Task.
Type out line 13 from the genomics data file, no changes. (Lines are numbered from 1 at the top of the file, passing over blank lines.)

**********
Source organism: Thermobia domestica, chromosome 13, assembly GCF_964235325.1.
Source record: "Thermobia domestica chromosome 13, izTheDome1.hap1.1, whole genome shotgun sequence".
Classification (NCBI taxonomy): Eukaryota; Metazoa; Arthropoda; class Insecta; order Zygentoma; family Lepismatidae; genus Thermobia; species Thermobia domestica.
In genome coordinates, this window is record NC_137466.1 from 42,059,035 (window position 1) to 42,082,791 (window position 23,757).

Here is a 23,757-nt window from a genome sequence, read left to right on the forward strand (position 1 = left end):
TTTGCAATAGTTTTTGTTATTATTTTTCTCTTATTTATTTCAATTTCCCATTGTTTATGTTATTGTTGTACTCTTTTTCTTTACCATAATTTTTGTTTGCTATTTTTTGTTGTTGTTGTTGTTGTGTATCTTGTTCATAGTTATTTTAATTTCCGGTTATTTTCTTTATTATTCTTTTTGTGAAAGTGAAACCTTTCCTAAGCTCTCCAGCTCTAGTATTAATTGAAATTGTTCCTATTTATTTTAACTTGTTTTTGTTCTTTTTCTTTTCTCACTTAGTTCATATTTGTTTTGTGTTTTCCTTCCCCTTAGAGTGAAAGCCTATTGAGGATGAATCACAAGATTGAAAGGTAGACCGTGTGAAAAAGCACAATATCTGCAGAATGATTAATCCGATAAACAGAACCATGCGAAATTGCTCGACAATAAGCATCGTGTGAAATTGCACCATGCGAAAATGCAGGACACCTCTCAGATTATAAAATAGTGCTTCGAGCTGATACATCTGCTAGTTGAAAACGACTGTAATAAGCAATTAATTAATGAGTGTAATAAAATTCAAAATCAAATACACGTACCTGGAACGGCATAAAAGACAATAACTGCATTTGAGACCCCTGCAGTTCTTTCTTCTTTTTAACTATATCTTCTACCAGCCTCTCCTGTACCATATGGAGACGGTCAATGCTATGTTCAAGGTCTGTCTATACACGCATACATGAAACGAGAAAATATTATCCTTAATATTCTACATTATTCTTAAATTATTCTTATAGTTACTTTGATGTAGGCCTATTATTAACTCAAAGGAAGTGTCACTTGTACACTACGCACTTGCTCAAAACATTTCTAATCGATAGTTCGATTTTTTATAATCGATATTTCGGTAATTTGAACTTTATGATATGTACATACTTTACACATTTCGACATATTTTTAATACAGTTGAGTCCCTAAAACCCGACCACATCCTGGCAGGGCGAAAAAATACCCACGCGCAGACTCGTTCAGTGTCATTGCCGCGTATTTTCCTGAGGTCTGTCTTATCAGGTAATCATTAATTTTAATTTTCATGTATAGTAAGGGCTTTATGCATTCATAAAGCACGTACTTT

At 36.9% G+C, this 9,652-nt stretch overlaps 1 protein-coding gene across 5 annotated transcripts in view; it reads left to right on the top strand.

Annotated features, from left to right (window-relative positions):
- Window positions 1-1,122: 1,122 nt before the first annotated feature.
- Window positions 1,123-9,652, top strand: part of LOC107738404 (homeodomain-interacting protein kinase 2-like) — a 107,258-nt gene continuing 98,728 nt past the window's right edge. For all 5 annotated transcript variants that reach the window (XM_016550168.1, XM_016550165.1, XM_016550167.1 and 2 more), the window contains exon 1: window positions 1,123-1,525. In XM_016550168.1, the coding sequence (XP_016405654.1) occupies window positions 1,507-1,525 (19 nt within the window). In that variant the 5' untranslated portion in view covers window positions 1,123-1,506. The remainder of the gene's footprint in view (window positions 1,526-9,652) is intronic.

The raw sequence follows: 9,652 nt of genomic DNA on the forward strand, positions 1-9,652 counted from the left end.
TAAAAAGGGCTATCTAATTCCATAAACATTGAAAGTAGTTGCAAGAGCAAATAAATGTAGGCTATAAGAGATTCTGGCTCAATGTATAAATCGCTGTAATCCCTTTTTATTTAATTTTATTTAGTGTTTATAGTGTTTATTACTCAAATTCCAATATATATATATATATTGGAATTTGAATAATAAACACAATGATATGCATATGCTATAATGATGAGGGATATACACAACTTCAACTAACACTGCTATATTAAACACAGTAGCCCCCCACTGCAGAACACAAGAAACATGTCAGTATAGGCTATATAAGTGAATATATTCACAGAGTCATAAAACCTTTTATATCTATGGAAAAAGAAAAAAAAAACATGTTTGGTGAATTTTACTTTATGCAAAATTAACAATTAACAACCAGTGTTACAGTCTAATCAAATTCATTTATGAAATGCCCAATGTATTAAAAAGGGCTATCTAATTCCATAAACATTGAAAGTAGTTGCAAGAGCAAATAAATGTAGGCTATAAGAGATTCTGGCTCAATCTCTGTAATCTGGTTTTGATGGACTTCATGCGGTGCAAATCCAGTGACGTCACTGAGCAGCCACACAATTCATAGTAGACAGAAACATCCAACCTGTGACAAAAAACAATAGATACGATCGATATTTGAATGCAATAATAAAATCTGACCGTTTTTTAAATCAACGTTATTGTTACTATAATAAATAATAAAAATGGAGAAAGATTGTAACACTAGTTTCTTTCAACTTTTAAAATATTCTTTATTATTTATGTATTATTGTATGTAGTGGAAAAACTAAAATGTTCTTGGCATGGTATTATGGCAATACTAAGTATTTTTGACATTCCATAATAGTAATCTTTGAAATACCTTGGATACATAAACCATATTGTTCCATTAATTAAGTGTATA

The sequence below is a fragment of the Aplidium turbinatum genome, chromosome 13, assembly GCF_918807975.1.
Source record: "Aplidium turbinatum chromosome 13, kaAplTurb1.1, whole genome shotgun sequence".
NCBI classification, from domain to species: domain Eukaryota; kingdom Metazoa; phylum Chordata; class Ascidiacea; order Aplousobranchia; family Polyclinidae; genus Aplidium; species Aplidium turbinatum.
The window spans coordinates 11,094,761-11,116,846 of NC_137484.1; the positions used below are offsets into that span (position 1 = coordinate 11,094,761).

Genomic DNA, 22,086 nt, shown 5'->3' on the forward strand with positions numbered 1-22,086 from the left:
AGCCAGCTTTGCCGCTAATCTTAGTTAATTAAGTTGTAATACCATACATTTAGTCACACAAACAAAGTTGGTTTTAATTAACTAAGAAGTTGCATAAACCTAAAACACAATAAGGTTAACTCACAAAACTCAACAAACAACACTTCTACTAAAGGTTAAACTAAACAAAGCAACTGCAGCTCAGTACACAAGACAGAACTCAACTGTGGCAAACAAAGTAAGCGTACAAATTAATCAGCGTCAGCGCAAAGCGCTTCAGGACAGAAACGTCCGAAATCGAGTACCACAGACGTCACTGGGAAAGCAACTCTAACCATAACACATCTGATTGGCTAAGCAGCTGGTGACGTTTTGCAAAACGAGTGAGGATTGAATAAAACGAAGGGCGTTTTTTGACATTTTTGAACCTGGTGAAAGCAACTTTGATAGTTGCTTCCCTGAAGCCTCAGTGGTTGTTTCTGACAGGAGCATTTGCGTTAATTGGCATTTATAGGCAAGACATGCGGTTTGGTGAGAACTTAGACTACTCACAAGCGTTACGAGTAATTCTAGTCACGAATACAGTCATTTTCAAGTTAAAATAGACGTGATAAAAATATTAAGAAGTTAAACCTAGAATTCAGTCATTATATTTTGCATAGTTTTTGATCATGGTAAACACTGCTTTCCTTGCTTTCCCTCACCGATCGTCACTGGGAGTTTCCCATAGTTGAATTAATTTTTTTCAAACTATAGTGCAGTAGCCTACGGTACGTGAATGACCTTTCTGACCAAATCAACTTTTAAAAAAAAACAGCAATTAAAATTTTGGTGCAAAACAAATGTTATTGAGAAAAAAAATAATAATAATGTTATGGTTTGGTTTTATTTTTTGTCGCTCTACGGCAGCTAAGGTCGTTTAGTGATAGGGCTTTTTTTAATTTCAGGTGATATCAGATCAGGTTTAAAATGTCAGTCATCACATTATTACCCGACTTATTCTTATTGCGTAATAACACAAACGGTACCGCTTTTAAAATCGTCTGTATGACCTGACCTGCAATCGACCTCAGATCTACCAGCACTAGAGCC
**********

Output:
The sequence below is a fragment of the Aplidium turbinatum genome, chromosome 13, assembly GCF_918807975.1.